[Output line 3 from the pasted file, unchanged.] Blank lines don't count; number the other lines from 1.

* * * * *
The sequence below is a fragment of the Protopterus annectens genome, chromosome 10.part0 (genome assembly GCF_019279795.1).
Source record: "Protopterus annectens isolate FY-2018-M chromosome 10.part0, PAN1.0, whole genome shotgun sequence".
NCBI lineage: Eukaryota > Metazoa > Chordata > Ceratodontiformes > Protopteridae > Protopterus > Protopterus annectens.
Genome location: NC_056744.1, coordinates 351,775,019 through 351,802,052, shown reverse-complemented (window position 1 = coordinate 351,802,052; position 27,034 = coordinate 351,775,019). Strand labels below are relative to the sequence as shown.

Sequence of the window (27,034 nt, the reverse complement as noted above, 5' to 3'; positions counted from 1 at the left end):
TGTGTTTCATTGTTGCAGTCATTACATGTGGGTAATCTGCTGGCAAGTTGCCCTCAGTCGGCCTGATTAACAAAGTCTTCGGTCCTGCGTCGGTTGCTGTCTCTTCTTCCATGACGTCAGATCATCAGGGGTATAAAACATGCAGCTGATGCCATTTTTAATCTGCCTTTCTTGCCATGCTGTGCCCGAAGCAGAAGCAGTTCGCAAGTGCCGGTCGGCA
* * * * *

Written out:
NCBI lineage: Eukaryota > Metazoa > Chordata > Ceratodontiformes > Protopteridae > Protopterus > Protopterus annectens.